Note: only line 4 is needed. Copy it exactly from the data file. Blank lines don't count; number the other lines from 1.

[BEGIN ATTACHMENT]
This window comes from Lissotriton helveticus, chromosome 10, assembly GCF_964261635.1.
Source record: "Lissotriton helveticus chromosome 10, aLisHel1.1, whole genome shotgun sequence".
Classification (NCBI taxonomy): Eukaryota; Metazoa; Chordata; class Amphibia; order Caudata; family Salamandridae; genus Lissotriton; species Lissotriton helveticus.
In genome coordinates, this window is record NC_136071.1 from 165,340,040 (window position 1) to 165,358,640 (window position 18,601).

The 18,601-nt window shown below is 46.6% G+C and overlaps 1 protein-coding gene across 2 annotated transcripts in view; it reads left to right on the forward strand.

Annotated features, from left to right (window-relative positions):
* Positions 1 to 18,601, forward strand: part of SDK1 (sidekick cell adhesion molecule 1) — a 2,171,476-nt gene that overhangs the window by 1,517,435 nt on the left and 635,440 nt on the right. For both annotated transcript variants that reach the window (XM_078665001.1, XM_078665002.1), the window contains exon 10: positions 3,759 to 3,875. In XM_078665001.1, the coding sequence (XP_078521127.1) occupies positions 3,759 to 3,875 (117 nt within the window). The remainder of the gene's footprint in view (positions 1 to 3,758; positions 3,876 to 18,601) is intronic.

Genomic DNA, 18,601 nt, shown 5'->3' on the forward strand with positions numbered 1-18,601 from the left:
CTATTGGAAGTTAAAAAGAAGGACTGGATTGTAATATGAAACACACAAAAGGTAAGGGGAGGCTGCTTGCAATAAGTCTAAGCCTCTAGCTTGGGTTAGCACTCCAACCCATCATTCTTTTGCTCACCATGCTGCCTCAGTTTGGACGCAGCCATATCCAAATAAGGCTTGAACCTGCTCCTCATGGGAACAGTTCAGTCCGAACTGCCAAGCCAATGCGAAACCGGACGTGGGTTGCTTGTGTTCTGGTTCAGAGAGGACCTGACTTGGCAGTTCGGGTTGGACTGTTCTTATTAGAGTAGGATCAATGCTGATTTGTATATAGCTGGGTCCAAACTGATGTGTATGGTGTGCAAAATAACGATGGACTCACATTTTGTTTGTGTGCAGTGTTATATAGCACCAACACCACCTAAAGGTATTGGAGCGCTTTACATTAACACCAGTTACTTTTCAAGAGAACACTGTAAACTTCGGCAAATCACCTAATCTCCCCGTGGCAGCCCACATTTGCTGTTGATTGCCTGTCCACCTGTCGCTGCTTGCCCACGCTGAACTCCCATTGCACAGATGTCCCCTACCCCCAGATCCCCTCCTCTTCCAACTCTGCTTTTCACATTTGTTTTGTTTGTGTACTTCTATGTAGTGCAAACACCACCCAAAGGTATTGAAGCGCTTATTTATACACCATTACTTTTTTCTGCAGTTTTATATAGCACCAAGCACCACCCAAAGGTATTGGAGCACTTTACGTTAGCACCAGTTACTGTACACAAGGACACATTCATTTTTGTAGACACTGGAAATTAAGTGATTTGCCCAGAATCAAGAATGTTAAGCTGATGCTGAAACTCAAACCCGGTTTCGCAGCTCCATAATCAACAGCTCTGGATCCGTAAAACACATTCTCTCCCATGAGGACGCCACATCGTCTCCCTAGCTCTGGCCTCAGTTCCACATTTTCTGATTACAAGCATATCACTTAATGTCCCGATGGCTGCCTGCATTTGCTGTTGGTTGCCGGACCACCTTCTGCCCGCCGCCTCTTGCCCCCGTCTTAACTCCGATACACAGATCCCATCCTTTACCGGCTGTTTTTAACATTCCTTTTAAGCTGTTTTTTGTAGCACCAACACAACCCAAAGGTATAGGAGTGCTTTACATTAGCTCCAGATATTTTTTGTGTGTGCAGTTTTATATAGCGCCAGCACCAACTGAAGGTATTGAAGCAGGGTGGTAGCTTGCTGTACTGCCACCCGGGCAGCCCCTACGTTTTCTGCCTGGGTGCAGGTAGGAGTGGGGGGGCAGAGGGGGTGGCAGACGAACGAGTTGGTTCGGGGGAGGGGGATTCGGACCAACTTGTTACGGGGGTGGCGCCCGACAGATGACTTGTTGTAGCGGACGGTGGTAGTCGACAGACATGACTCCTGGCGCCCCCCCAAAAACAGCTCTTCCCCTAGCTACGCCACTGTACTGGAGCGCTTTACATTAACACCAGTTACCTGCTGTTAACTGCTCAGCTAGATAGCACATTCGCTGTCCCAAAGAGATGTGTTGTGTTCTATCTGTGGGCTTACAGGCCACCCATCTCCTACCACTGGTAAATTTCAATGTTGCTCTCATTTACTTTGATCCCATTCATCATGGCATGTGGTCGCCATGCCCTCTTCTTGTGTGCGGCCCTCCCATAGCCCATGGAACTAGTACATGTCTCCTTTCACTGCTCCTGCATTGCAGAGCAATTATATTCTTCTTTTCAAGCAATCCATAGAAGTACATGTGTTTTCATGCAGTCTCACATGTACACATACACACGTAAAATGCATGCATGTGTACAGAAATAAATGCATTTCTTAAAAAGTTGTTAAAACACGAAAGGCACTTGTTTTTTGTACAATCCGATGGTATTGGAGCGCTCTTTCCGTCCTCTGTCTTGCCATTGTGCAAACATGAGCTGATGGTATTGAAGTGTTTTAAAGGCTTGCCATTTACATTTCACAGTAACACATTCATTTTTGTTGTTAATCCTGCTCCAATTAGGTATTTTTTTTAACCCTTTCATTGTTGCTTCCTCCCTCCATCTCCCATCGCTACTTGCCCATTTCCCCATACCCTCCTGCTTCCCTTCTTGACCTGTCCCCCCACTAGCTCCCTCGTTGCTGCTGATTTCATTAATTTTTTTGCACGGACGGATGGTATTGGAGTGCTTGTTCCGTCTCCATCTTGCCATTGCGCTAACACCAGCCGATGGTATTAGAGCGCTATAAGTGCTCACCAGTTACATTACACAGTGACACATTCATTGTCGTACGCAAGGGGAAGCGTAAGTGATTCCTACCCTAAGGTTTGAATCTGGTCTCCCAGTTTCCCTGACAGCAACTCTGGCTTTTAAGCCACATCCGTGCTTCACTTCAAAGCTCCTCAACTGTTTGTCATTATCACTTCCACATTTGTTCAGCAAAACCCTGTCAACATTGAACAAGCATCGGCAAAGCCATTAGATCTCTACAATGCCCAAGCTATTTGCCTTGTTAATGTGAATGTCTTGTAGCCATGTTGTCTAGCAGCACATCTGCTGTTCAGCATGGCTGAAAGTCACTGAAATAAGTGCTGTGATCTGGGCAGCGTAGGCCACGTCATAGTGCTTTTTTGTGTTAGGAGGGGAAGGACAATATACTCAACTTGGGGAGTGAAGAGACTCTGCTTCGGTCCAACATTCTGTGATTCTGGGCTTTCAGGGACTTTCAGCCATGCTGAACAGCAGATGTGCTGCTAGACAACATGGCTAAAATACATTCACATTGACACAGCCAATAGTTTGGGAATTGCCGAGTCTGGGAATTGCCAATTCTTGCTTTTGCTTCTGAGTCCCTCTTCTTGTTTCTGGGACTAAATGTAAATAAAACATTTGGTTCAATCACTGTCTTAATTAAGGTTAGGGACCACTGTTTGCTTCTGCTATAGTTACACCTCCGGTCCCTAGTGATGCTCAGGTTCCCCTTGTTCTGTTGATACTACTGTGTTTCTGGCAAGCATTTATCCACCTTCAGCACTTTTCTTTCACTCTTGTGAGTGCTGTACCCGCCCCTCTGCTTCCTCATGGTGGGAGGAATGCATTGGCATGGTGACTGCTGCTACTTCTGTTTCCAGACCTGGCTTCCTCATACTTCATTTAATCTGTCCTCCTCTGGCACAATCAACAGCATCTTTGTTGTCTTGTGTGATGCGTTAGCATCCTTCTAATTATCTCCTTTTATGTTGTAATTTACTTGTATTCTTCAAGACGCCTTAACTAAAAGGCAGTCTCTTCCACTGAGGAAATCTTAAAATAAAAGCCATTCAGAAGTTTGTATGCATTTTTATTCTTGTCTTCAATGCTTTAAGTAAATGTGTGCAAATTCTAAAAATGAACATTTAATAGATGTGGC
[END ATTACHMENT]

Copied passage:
In genome coordinates, this window is record NC_136071.1 from 165,340,040 (window position 1) to 165,358,640 (window position 18,601).